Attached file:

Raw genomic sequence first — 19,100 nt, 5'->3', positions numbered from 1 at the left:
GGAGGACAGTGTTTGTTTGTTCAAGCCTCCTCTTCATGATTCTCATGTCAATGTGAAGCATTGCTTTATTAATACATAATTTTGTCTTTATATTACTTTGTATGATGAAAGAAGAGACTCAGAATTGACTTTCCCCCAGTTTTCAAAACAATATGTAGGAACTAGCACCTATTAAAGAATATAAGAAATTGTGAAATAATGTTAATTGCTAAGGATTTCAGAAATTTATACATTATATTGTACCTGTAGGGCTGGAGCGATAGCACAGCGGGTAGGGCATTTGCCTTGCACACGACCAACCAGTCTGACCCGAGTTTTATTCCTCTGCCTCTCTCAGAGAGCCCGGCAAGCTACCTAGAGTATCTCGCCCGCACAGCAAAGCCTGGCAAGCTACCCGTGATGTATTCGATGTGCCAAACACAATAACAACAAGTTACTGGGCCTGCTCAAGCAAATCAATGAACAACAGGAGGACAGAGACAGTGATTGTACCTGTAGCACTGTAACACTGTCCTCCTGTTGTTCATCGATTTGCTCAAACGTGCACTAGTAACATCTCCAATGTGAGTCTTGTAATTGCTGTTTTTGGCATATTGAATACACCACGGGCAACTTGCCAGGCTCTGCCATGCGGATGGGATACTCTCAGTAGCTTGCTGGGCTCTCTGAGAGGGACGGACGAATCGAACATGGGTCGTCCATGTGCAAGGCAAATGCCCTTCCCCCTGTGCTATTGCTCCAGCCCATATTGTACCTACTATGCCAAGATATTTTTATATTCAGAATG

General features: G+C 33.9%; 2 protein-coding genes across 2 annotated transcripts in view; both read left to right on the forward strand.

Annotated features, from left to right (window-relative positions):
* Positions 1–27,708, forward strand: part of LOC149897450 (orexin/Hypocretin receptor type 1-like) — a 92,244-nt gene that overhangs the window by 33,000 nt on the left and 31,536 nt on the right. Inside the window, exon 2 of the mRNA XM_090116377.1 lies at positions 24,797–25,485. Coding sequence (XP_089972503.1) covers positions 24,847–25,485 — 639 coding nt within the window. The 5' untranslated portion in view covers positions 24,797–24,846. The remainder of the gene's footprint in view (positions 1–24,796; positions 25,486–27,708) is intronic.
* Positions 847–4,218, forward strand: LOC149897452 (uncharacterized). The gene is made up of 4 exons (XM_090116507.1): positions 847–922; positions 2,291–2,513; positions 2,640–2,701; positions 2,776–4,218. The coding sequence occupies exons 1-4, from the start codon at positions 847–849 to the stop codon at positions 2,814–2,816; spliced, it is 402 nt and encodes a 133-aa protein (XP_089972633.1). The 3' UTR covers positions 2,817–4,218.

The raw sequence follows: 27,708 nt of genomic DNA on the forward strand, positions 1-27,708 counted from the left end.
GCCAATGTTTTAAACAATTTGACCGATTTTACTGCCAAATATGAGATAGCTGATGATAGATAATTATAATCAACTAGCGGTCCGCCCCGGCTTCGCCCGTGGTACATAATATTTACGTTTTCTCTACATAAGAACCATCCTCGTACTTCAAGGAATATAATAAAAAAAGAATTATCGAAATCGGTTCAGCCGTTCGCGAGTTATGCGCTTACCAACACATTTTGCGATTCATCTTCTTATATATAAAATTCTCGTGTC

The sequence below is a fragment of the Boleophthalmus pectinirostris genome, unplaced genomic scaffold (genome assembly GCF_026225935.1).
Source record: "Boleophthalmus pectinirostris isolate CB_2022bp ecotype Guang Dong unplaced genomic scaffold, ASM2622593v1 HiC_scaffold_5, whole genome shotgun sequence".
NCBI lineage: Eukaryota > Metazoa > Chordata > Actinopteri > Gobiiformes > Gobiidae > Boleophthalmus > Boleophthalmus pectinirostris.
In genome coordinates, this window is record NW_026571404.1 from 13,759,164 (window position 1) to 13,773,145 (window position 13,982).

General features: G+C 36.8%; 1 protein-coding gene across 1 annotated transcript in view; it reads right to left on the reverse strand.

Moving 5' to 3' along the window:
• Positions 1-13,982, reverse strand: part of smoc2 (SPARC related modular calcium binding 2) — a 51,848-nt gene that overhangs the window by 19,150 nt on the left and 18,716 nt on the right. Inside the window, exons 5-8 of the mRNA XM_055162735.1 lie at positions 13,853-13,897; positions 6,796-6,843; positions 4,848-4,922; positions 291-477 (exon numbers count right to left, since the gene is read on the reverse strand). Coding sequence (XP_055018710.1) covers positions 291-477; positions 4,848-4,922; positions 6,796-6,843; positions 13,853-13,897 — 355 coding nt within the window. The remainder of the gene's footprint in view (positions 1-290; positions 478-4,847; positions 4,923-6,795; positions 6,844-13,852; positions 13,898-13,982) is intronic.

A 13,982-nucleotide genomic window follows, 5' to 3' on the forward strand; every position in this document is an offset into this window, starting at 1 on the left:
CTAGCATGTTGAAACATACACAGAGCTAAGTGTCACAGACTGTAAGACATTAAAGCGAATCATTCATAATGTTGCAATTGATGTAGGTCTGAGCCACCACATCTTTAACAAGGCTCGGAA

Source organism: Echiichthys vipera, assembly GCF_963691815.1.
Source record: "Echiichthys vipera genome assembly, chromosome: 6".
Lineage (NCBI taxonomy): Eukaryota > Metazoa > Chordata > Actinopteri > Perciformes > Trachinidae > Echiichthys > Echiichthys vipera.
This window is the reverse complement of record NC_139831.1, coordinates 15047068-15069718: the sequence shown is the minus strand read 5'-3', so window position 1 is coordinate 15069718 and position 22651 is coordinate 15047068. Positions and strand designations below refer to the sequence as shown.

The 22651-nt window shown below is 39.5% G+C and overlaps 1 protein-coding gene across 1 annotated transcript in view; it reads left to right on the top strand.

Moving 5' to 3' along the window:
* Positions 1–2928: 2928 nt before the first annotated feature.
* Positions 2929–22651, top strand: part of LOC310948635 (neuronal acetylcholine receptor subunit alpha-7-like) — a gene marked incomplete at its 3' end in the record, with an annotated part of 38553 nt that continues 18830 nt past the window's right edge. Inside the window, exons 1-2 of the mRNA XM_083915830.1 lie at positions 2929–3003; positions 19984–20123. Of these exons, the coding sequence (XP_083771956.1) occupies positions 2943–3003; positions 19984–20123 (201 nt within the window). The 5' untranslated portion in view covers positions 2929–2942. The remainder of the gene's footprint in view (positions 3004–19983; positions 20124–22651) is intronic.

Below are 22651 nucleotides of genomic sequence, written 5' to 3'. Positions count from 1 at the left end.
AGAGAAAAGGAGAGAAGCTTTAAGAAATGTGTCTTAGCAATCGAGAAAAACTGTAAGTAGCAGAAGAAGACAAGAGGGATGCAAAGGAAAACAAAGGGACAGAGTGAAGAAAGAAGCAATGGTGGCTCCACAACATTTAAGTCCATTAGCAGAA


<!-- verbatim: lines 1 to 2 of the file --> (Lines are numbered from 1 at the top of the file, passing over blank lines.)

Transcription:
Raw genomic sequence first — 19,100 nt, 5'->3', positions numbered from 1 at the left:
GGAGGACAGTGTTTGTTTGTTCAAGCCTCCTCTTCATGATTCTCATGTCAATGTGAAGCATTGCTTTATTAATACATAATTTTGTCTTTATATTACTTTGTATGATGAAAGAAGAGACTCAGAATTGACTTTCCCCCAGTTTTCAAAACAATATGTAGGAACTAGCACCTATTAAAGAATATAAGAAATTGTGAAATAATGTTAATTGCTAAGGATTTCAGAAATTTATACATTATATTGTACCTGTAGGGCTGGAGCGATAGCACAGCGGGTAGGGCATTTGCCTTGCACACGACCAACCAGTCTGACCCGAGTTTTATTCCTCTGCCTCTCTCAGAGAGCCCGGCAAGCTACCTAGAGTATCTCGCCCGCACAGCAAAGCCTGGCAAGCTACCCGTGATGTATTCGATGTGCCAAACACAATAACAACAAGTTACTGGGCCTGCTCAAGCAAATCAATGAACAACAGGAGGACAGAGACAGTGATTGTACCTGTAGCACTGTAACACTGTCCTCCTGTTGTTCATCGATTTGCTCAAACGTGCACTAGTAACATCTCCAATGTGAGTCTTGTAATTGCTGTTTTTGGCATATTGAATACACCACGGGCAACTTGCCAGGCTCTGCCATGCGGATGGGATACTCTCAGTAGCTTGCTGGGCTCTCTGAGAGGGACGGACGAATCGAACATGGGTCGTCCATGTGCAAGGCAAATGCCCTTCCCCCTGTGCTATTGCTCCAGCCCATATTGTACCTACTATGCCAAGATATTTTTATATTCAGAATG